The Situation in Sete

Every day we had the same routine: we woke up at sunrise, got dressed and packed up our bags, ate a quick breakfast and made sure we were on our way by 8am. We would walk all day at a relatively brisk pace, passing a variety of mountain village life along the way. Down in the valleys between the steep, densely packed mountains, we hiked through expansive, lush farmland that spread as far as the eye could see. We met many sweet animal friends, so curious and eager to interact with us. Our path was filled with the bright colors of the clear blue mountain sky, the vivid green of the many kinds of foliage and farms, and the rainbows of flowers planted along the path. We walked by many abandoned dwellings that were destroyed during the earthquake of 2015, which claimed nearly 9000 lives in total. Entire villages seemed to have been completely abandoned depending on whether or not the families living there had the means to rebuild.

Over the course of the first three days of our trek, we’d somehow gotten into the unfortunate habit of arriving at every small village destination just after the sky had gotten dark with only the light of our headlamps to guide us to a decent place to sleep. Usually exhausted, cold, sore, hungry, out of breath and slightly delirious, we would stumble into the nearest lodge that looked like it was in one piece, change into warm, dry clothes, possibly take a shower if we were lucky, have some hot soup and tea, and crash out for the night around 8pm.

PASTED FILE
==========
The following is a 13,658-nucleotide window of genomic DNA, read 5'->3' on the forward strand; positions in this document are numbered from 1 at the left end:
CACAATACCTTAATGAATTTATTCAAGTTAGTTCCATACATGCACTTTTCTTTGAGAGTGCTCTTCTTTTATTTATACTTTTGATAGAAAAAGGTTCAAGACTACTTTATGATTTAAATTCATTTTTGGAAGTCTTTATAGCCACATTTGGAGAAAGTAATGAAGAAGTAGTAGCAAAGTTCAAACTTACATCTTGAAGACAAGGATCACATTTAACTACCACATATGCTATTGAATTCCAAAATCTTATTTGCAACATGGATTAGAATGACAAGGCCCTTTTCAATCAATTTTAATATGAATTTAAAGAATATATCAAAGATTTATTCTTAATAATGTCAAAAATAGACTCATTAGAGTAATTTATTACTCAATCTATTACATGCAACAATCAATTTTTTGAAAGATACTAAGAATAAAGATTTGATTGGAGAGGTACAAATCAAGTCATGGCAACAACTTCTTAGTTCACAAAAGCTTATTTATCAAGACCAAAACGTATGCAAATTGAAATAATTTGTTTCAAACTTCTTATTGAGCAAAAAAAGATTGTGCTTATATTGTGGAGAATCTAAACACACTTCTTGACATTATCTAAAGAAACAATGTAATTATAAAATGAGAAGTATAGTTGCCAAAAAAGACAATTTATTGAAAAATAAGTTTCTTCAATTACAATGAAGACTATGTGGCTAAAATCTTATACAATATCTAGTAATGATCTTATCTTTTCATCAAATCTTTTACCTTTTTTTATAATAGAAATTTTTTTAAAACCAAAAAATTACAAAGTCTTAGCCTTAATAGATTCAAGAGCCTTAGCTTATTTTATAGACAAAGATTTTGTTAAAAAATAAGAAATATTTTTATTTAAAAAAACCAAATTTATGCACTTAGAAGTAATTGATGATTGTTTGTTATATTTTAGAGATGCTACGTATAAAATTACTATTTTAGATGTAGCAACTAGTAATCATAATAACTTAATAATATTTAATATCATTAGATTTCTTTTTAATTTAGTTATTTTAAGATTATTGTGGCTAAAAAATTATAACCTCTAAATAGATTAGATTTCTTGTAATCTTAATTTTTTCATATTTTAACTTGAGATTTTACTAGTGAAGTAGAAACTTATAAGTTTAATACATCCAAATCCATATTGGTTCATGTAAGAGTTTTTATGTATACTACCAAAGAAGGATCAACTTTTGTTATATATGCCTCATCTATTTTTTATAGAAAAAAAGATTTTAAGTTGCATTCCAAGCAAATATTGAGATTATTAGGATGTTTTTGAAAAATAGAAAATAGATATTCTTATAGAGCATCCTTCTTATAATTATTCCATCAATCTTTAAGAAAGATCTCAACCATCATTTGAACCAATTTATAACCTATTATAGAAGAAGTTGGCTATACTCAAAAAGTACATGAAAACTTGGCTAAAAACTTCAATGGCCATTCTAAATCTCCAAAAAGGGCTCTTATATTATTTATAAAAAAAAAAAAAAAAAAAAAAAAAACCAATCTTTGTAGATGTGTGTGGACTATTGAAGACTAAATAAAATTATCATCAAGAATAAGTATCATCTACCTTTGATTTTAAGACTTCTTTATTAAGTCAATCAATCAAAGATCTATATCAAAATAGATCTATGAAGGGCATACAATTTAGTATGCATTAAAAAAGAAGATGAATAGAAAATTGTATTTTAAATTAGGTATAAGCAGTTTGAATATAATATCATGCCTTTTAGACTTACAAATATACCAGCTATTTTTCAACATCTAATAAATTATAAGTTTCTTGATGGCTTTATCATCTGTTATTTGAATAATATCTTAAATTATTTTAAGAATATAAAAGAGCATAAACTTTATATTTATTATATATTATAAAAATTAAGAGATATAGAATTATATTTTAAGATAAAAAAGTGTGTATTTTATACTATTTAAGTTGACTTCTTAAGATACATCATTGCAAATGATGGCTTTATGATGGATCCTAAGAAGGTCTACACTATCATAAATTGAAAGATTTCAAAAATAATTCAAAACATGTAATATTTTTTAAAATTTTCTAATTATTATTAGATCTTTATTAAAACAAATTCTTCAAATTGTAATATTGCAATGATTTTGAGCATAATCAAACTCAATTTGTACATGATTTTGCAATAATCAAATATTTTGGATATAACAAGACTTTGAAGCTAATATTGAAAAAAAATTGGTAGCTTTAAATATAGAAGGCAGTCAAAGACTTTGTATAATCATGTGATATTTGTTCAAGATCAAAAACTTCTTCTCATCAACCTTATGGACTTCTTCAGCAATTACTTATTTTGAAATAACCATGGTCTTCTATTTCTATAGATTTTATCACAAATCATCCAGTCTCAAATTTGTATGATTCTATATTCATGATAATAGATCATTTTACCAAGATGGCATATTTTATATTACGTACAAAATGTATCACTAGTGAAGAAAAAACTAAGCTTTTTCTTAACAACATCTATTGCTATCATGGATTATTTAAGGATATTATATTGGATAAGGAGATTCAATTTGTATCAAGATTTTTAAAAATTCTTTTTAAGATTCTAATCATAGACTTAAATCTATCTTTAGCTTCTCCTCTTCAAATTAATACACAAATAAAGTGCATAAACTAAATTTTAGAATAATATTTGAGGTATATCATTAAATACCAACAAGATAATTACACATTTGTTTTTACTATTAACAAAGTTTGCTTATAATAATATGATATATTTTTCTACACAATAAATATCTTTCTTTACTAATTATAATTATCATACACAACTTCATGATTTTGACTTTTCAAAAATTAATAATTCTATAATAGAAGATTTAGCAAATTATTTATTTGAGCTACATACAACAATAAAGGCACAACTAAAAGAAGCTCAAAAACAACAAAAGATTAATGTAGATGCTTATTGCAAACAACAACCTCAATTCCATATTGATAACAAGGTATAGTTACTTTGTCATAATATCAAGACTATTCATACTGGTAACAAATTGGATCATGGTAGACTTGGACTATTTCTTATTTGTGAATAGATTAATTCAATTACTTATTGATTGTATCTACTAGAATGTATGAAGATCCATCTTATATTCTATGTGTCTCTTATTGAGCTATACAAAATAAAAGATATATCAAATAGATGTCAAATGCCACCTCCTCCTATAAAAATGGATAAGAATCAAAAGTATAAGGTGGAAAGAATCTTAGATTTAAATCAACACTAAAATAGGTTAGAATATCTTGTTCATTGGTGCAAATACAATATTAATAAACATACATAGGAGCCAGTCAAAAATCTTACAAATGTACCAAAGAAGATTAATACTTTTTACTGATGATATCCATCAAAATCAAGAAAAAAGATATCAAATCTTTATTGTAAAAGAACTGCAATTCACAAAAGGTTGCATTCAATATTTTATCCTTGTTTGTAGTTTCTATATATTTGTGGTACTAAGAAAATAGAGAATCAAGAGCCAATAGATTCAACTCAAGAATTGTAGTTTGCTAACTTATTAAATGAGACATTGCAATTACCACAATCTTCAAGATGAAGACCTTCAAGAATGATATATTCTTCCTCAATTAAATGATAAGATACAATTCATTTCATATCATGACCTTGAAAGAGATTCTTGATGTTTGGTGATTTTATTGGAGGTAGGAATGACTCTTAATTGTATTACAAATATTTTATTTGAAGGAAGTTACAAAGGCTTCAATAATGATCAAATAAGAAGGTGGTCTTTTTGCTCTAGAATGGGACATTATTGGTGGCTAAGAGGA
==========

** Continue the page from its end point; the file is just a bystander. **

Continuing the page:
We arrived in Sete, a very small village set beside a dark forest, after one of our most challenging days. The sky had just gotten dark and the first stars were beginning to shine as we walked up the empty path in search of a lodge with some lights turned on. As we were making a turn onto a higher path to check out what we thought might be a potential lodge up on the hill, an elderly Nepali man walking his cow home asked us if we were looking for a place to stay for the night. In our exhausted state of mind, we decided just to go with the flow and stay at the “lodge” run by this man and his family. Maybe if we had clearer heads we would have realized that the entire home was dark except for one small dim lightbulb in the kitchen area. Perhaps we would have noticed the smell of the man as he walked past us, some combination of not having bathed in weeks along with that unmistakeable wreak of booze. We may have seen the piles and piles of junk and rubble on the way up to the room in which we stayed, which was reminiscent of an attic or barn from a hundred years ago, complete with rickety wooden floors and dusty picture frames outfitted with photographs of long deceased relatives. We could have been turned away by the dirty and tattered sheets and blankets that lay on the beds, smelling of someone else’s funk. But we were half asleep and our bellies were empty and, hey, this was just going to be a unique rustic experience and that was cool, right?